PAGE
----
Buckling up for Re-entry

By Sandy Burgham

buckling up for reentry

Returning to the workforce is a very personal journey, writes Sandy Burgham

I collect personal stories of reinvention, mid-life change and reawakening. It is part of what I do as a coach but it is also of great interest to me as a former researcher. One of the micro-trends I have witnessed over the last five years is the changing dynamic in upper income households as women return to the workforce in some capacity after years of being the “stay at home Mum” (in lower-income families women don’t necessarily have the choice to stay home; the debate and the guilt about being a “working mum” has always resided in the middle class).


While the recession unceremoniously thrust a lot of women in over-leveraged households back to work as income came under threat, I am more interested in observing those women who are reentering paid employment for a different reason – because they want to, not need to. These are the women who “off-ramped” from their working lives when they became pregnant, deciding with their husband that it was best for the family if she stayed at home full time. This arrangement suited all family members until the last kid reached school and there became a bit of social and family pressure for Mum to find something to do … but nothing too high-powered which might damage the family framework.


So often these women were frozen in a paradox of too many options and too many restrictions. They were educated and intelligent but wanted enjoyable, socially acceptable work; with flexi hours and school holidays off. Some retrained into something that would fit into the restrictions, but so many others simply circled the workforce listening to their partner’s often unhelpful sideline advice. If only the latter recognised that this re-entry into the working world is part of a personal journey and best driven by the woman herself.


Like a space shuttle entering the atmosphere, sometimes a “skip re-entry” is in order, which involves clipping the earth’s atmosphere a few times to achieve greater entry range and slow down the speed. Try a few things out and see how they fit. You’ll learn what you like and what you don’t and most importantly, get into the rhythm of paid work again. It can take some time to get into the swing of things, as upper-income household women I’ve worked with have found. One went back to full time paid work after a six year hiatus. “When I went first went back it was like I had been in a time warp. Things moved so quickly, I just couldn’t engage my brain that fast,” she says. Another found the level of personal organisation required a step up. “I can’t believe how inefficient I must have been before. I have to just squeeze it all in now”. But after a while, the ability to simultaneously support a complex array of needs, not to mention years of life experience, will pay off. And there is the added bonus of actually underneath it all not caring as much in maturity about what others may think of your choices.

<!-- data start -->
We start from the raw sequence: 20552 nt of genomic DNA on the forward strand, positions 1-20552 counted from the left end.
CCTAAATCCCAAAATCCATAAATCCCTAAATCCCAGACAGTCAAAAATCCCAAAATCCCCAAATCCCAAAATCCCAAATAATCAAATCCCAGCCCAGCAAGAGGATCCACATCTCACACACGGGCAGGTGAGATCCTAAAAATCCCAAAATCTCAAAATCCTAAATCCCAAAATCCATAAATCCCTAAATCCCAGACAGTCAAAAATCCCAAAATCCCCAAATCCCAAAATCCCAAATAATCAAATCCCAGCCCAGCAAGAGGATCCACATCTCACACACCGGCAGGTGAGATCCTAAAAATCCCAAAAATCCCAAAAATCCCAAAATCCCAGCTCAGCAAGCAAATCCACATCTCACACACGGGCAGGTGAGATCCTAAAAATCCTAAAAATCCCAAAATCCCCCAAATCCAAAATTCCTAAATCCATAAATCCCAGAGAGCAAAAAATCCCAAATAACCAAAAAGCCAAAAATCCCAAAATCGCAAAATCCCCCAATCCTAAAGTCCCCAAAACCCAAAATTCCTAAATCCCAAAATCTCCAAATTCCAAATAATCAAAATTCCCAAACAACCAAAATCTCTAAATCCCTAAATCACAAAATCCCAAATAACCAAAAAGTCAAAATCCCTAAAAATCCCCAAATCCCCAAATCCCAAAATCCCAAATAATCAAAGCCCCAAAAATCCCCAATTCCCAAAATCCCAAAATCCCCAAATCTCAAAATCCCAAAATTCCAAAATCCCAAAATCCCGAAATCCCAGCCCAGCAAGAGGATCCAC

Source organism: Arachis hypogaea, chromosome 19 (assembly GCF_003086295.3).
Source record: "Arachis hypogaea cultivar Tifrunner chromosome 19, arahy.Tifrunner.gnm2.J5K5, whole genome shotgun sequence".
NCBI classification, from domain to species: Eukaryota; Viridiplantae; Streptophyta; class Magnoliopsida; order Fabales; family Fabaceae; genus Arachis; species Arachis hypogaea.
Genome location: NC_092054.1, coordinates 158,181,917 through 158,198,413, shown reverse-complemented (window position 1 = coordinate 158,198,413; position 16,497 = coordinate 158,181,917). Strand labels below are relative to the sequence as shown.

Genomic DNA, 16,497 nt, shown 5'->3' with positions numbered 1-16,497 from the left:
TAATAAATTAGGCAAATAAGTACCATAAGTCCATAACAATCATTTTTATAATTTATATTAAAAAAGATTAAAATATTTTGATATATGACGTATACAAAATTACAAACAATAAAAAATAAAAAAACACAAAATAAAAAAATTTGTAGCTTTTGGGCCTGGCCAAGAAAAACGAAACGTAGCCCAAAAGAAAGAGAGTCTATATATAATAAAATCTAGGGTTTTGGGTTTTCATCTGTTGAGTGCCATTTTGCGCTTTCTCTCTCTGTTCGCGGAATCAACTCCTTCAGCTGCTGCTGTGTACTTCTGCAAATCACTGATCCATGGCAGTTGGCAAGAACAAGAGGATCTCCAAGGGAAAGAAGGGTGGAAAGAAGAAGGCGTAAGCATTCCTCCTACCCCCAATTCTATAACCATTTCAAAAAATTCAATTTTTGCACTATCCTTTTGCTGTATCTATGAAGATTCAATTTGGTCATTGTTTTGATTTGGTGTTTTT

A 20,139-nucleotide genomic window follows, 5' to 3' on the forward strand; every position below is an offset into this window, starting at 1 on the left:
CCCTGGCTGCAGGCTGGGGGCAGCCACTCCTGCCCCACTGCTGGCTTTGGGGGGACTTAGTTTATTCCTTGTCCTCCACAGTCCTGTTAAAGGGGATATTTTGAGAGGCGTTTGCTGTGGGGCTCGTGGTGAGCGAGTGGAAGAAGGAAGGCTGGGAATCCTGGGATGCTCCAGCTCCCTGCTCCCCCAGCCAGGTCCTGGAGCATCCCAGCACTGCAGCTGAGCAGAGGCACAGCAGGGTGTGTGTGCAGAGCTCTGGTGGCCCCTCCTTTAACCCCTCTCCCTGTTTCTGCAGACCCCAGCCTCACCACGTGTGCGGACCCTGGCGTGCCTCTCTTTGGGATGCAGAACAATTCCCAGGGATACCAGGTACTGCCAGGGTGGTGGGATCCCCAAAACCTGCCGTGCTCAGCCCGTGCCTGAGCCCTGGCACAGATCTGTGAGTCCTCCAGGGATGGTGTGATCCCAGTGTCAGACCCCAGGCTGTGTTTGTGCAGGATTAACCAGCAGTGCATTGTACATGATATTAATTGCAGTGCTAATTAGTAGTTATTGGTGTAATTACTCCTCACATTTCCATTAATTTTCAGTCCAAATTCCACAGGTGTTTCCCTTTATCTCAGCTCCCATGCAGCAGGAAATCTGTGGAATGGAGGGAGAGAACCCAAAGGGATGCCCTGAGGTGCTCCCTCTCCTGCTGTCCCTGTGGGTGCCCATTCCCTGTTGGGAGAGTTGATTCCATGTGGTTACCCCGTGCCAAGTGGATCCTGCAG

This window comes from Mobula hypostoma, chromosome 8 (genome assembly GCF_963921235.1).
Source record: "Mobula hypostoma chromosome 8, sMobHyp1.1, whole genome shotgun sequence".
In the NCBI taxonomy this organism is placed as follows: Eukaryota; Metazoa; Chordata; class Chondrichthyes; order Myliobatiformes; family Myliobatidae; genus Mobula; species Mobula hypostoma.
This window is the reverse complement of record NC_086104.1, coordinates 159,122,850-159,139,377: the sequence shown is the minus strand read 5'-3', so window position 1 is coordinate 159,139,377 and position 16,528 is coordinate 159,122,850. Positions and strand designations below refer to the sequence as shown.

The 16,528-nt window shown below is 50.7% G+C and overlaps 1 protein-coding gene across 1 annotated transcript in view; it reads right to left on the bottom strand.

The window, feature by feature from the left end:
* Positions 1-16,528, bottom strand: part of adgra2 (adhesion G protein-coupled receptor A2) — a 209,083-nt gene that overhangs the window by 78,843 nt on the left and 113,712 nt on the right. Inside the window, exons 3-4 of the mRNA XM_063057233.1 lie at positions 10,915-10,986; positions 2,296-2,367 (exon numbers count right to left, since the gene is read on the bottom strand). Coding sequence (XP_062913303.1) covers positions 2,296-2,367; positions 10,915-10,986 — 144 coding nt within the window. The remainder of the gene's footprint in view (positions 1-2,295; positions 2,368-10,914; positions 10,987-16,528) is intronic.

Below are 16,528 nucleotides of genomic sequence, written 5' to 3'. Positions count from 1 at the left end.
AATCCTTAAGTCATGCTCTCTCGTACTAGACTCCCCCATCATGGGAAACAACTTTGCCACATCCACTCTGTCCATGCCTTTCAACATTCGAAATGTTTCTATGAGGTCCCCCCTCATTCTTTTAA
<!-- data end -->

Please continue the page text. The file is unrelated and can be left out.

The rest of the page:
All the women I spoke to have never regretted re-entry. They got clarity about their working lives and above all else, confidence. For another mother now back in the workforce after 17 years raising a family and supporting her husband’s career, there’s been some surprising outcomes . “I have loved the freedom that not having to work gives me, but the positive feedback from doing a job well changes the way I feel about myself,” she says. Being at home entirely focused on the family “is not always that rewarding, as the job is more expected than appreciated. I am quite surprised how not working seems to take away your power …. I have only just started think about this.”


So if you are thinking of re-entry, don’t just sit there, do something! It might not be your life’s passion or purpose to begin with but it will lead to something, even if it is simply a reclamation of time to be centred in your own identity.


— Sandy Burgham


This post first appeared in The Hobson October, 2013